Social Media Influencers, Religious Beliefs, Ethnicity: What Sways the Vote of the Average Nigerian?
Its common knowledge that the internet has democratized the concept of celebrity. In today’s world, anyone can say anything on whatever platform they so desire, and this has given rise to some of the world’s most influential people.
Social media influencers are the cool kids of the social media space. To use any 90-2000’s high school movie worth its weight in salt as an analogy, influencers are the popular kids and everybody else is well…everybody else. They set the trends, they go for all the best parties, hang out with the high and mighty and get all sorts of cool freebies. They lead charmed lives that make us green with envy and all that good stuff, but when it comes down to it, how much influence do these people really have in the scheme of things?
As elections inch ever closer this question is very important.
To provide an answer to my question, I’d say they do have the wherewithal to stir up the polity somewhat. They can decide to make divisive statements on their social media handles for example, this could cause people to engage in a war of words in the comment section. They could even go as far as endorsing a candidate and proceed to throw shade at people that don’t side with them. Yes, that sort of rabble rousing could definitely ruffle feathers, but as far as I’m concerned it won’t cause that much damage and this why I think so.
First of all, the base that social media influencers appeal to, are the educated elite. These people have way more agency than a person living in abject poverty in a backwater community, in the north east for example. The opinions of the educated elite would not be as easily swayed as their uneducated counterparts. They are also less likely to vote, so they aren’t your typical politician’s target audience in the scheme of things. In my experience “Stomach infrastructure” isn’t likely to sway the average educated Nigerian, compared to their poorer less educated counterparts.
Also, throughout Nigeria’s embattled history, there is a tried and tested duo that has never failed to deliver desired results to people who choose to employ them. Good old divisiveness along ethnic and religious lines, are part and parcel of our murky polity and it is amplified during election season.
It gets scarier. There is a new kid on the block that has caused this infamous duo to morph into a winning trifecta, that third element is called fake news. Considering its far reaching effects in America’s 2016 presidential race, it is indeed one to fear.
Ethnic bias, Religious strife and fake news, a truly deadly combination.
In all of this madness, what then can we do to avoid playing into the hands of people who hope to profit from our country plummeting into anarchy?
The first tip would be to not allow ourselves to be swayed by so called religious and traditional leaders, who are for lack of a better phrase “stirring shit up” to make a quick buck at the behest of their patrons.
It would also be useful to get acquainted with the many ways we can spot fake news and allow our mobile devices be the place fake news comes to be buried. Here are a few tips courtesy Facebook:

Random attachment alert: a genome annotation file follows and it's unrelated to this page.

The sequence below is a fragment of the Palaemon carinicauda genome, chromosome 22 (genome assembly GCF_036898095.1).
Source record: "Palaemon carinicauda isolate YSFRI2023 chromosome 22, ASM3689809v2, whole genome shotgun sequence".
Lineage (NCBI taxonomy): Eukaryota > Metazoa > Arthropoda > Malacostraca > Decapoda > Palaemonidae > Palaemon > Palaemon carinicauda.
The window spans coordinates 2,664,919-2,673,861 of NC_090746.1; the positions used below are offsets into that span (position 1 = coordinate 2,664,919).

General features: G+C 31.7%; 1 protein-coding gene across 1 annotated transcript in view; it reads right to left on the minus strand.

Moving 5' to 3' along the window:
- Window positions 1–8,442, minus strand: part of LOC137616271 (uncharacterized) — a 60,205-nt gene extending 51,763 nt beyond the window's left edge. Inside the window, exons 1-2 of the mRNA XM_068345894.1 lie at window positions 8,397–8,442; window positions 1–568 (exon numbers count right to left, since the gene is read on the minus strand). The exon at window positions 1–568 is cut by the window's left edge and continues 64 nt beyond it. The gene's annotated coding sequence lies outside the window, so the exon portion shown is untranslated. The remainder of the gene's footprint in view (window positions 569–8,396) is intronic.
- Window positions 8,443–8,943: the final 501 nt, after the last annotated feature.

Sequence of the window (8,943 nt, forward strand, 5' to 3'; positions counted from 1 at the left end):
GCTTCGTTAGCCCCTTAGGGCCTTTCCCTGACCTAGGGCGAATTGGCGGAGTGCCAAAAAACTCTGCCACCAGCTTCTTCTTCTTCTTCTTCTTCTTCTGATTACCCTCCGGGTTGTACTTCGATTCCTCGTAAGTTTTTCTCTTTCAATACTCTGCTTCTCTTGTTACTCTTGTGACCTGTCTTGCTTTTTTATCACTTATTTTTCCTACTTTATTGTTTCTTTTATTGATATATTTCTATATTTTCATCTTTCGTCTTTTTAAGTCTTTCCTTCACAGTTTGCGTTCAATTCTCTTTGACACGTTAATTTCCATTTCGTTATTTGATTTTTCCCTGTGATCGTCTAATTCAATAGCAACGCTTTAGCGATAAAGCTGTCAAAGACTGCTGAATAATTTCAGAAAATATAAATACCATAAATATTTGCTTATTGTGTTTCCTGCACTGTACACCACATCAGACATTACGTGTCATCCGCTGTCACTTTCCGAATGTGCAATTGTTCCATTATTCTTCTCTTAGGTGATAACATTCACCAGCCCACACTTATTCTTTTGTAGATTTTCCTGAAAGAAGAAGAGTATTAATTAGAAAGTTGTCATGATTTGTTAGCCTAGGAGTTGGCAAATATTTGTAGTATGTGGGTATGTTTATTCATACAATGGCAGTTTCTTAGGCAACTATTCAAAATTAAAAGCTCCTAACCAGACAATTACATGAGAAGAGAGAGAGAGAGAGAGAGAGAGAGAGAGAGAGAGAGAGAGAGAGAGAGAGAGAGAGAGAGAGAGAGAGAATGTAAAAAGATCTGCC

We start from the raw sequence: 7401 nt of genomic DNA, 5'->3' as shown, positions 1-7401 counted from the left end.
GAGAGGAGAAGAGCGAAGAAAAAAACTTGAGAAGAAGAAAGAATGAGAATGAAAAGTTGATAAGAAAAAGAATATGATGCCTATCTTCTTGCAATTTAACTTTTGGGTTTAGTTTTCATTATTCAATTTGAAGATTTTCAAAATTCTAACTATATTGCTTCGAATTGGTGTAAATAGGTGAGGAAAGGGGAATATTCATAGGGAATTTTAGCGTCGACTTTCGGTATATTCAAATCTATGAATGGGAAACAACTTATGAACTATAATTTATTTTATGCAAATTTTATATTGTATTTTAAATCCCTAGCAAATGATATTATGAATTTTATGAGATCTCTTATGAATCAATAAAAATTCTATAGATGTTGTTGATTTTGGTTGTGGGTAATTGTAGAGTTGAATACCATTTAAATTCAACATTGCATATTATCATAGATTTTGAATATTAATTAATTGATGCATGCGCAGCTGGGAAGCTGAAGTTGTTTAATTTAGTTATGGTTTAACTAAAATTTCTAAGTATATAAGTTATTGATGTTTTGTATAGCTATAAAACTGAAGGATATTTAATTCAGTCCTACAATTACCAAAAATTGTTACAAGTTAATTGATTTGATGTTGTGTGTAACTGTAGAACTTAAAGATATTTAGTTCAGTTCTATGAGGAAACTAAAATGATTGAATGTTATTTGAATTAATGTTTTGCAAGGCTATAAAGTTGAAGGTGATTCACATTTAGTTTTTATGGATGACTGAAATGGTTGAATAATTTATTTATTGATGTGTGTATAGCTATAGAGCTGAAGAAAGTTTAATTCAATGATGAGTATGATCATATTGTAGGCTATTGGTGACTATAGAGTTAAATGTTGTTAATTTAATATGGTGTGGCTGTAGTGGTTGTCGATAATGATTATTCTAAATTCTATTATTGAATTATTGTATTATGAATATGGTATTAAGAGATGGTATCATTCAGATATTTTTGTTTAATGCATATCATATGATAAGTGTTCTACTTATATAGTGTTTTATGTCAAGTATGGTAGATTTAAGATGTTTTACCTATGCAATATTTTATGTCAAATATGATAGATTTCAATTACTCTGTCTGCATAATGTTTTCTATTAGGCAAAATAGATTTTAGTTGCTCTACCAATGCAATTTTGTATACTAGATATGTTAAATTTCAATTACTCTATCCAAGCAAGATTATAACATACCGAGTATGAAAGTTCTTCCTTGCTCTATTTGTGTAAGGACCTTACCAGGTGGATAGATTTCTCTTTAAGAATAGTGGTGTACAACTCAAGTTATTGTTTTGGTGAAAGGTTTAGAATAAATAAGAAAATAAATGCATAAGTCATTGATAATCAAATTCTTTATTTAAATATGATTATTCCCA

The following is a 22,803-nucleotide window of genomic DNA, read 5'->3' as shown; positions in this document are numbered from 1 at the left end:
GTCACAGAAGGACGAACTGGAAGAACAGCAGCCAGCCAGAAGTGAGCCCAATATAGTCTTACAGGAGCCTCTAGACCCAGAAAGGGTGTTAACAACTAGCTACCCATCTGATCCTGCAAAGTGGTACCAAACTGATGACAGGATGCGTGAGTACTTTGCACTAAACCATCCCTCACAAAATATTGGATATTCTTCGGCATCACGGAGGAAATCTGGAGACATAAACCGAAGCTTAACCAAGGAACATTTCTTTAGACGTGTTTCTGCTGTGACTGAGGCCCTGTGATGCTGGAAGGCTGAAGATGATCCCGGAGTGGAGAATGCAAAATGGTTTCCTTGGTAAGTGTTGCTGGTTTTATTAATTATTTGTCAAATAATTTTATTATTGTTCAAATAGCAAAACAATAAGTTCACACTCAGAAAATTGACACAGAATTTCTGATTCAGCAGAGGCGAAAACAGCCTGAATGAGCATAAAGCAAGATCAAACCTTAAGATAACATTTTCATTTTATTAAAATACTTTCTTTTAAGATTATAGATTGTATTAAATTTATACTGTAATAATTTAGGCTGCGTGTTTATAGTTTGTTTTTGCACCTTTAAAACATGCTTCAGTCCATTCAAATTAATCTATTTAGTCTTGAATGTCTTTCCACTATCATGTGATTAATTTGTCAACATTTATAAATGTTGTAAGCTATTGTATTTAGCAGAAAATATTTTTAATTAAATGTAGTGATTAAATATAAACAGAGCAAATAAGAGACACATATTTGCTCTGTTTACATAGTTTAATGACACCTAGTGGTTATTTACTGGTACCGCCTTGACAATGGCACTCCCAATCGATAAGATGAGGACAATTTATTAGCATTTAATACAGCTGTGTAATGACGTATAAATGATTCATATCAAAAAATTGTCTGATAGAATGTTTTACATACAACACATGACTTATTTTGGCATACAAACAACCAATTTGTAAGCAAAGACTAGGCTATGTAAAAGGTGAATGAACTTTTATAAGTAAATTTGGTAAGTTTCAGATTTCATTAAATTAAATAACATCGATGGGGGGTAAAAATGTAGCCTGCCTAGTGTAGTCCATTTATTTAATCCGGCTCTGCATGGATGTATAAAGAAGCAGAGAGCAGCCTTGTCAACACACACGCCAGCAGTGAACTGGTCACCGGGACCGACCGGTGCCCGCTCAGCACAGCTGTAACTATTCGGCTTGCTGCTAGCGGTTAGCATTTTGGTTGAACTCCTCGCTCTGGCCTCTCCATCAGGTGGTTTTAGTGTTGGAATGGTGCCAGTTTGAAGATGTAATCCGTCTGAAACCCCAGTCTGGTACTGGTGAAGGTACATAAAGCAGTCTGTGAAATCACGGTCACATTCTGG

- Be skeptical of headlines. False news stories often have catchy headlines in all caps with exclamation points. If shocking claims in the headline sound unbelievable, they probably are.
- Look closely at the link. A phony or look-alike link may be a warning sign of false news. Many false news sites mimic authentic news sources by making small changes to the link. You can go to the site to compare the link to established sources.
- Investigate the source. Ensure that the story is written by a source that you trust with a reputation for accuracy. If the story comes from an unfamiliar organization, check their “About” section to learn more.
- Watch for unusual formatting. Many false news sites have misspellings or awkward layouts. Read carefully if you see these signs.
- Consider the photos. False news stories often contain manipulated images or videos. Sometimes the photo may be authentic, but taken out of context. You can search for the photo or image to verify where it came from.
- Inspect the dates. False news stories may contain timelines that make no sense, or event dates that have been altered.
- Check the evidence. Check the author’s sources to confirm that they are accurate. Lack of evidence or reliance on unnamed experts may indicate a false news story.
- Look at other reports. If no other news source is reporting the same story, it may indicate that the story is false. If the story is reported by multiple sources you trust, it’s more likely to be true.
- Is the story a joke? Sometimes false news stories can be hard to distinguish from humor or satire. Check whether the source is known for parody, and whether the story’s details and tone suggest it may be just for fun.
- Some stories are intentionally false. Think critically about the stories you read, and only share news that you know to be credible.
Credit: Tobi Akhanamoya
Tobi Akhanamoya is your typical millennial. She loves selfies, has an occasional penchant for punctuating with cuss words and wants to “change the world”.
She works as a corporate communications officer at MTN Nigeria by day and by night? Well….you’ll find her asleep on her comfy bed and fluffy pillow after a long hard day of stirring up controversy.
Instagram : @Osione_Akhanamoya